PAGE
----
sabre/dav (or SabreDAV) is the most popular WebDAV/CardDAV/CalDAV framework for PHP. It is open source and developed by fruux, a German company developing a unified contacts/calendaring system that works across platforms and devices. ownCloud builds on sabre/dav for its WebDAV, CalDAV and CardDAV support and is looking into even deeper integration. In a conversation with the core team working on the file management side of ownCloud, Thomas Müller, Robin Appelman and Vincent Petry, we explored sabre/dav and its value for a project like ownCloud.
WebDAV and sabre/dav
Frameworks like sabre/dav aid in building functionality. WebDAV, a http-based protocol built to deal with remote ‘resources and collections’ including files, appointments and contacts, offers all basic operations for handling data over the web. Vincent explains that “if you want to support WebDAV you’d have to write a lot of code yourself, like parsing XML; knowing what answers to send.” But sabre/dav can do the heavy lifting. “If something requests a file, we just send a file. We don’t have to care too much about how WebDAV works.” Robin adds that “it does the implementation before the call itself; not the logic but just the WebDAV protocol.” Actions like downloading a file or receiving the contents of a folder are handled by sabre/dav using the WebDAV protocol. The decision about what data to grab or the folder to present, however, is a decision made by the ownCloud code.
fruux offers some more technologies in the sabre/ family including sabre/vobject, sabre/http, sabre/xml and other libraries. These are used in sabre/dav itself, as well as useful stand-alone tools.
ownCloud and sabre/dav
sabre/dav was introduced into ownCloud 3, but WebDAV has been supported since “the beginning” explains Robin, but “that was with a different library.” It was what he called “a complete implementation;” implementing both protocol and the logic behind it, on top of the normal file system of a server. This means ownCloud had no control over where the files were stored or how they were named. But ownCloud “has its own file system layer which allows us to mount the external storage, do sharing and all kinds of things.” sabre/dav, however, allows better integration. With the old implementation, Robin notes that “we were forced to make changes to the library; to let it call our own functions instead of its internal.”
Another benefit of sabre/dav is that with it, as Thomas points out, “we have the possibility to easily extend the protocol to our own needs;” one of the great advantages of WebDAV. “For example, we have our own properties we communicate via the protocol like the file ID, the permissions, if a user can read a file, or if the file is shared.” With the new version of ownCloud 8, tags are handled over the WebDAV protocol as well. This flexibility in WebDAV, exposed through sabre/dav’s plugin system, is important. For the synchronization by the desktop client, there is additional information required to properly sync, such as the FileID and information like sharing state or write permissions so that the client can show the proper overlay icons in the file manager, restrict edits to files and so on.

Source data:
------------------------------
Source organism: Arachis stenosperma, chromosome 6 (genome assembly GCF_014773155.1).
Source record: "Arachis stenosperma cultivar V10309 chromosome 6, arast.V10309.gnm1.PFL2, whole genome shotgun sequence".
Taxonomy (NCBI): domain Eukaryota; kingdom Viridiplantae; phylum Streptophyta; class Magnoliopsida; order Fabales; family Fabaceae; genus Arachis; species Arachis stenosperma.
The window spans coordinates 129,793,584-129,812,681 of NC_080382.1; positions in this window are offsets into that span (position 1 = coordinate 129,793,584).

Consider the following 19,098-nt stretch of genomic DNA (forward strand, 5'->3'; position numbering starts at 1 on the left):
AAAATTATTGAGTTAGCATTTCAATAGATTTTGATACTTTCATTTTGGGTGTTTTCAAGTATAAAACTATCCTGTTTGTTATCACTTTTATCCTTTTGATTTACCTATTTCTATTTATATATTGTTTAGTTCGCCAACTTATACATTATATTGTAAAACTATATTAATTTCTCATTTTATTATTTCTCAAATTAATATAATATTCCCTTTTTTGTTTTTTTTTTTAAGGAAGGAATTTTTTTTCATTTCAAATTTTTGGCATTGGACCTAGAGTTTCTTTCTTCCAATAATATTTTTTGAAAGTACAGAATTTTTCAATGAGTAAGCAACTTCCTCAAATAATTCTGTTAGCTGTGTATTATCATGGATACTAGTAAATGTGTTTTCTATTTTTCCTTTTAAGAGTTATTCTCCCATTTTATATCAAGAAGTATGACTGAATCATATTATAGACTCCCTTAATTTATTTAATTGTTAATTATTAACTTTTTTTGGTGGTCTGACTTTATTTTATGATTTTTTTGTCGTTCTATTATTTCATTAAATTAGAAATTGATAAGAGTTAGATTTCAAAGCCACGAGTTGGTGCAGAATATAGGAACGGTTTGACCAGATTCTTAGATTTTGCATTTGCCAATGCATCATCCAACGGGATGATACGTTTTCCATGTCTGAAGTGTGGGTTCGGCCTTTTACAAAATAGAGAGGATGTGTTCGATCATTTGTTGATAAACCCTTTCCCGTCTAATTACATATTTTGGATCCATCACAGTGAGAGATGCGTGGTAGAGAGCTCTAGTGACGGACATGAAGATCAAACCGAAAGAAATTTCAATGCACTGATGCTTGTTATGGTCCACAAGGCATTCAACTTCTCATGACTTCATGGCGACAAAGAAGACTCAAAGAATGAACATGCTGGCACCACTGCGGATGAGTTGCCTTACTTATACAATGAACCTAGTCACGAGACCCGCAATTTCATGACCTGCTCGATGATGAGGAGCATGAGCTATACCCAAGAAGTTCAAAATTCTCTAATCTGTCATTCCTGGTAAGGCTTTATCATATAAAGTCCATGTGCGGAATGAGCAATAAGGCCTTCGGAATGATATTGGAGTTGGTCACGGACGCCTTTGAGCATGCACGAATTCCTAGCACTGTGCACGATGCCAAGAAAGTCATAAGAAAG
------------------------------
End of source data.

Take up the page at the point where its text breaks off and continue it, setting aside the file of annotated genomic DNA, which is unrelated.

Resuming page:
Porting to sabre/dav
Porting our old code was fairly easy according to Robin. “The basic implementation is fairly small,” he says, “because it is just an adoption between one API, from sabre/dav, to another– ours.” sabre/dav is “meant to do your own thing on top of WebDAV,” he adds. Vincent also points out that “it has a plugin system. For example, for the tags we wrote a plugin that would add an additional attribute without having to change the main code.” Robin agrees, stating that “sabre/dav is built from the ground up to be modular, to allow users of the library to extent on top of it.”
The only difficulty with sabre/dav was with performance. This was “related to the way sabre/dav reads the properties of the file system.” Elaborating, he explains that “internally, sabre/dav just iterates over all the files in a folder,” requesting the meta data for each file separately, “which was fairly slow, as you can imagine.” For each call, ownCloud had to go back into its database or even request the information from external storage. ownCloud can request all metadata in a folder at once, but sabre/dav did not support this. It was solved upstream, however, in sabre/dav by making it possible for sabre/dav to notify that it wants the metadata of the folder. Robin concludes that “adapting the API’s was easy. But also adapting the API’s in a way that is also fast, is harder.”
Of course this isn’t a sabre/dav issue per say, because “two API’s are never the same,” Robin notes. “In order to implement one API in another, you have to do it in an inefficient way because they are almost never on the same level.” Vincent adds that the problems “are solvable now,” as the incompatibility has been dealt with following the improvements. “In future versions of ownCloud, we can clean up the code and do things the proper way.”
To be continued!
Read part II here.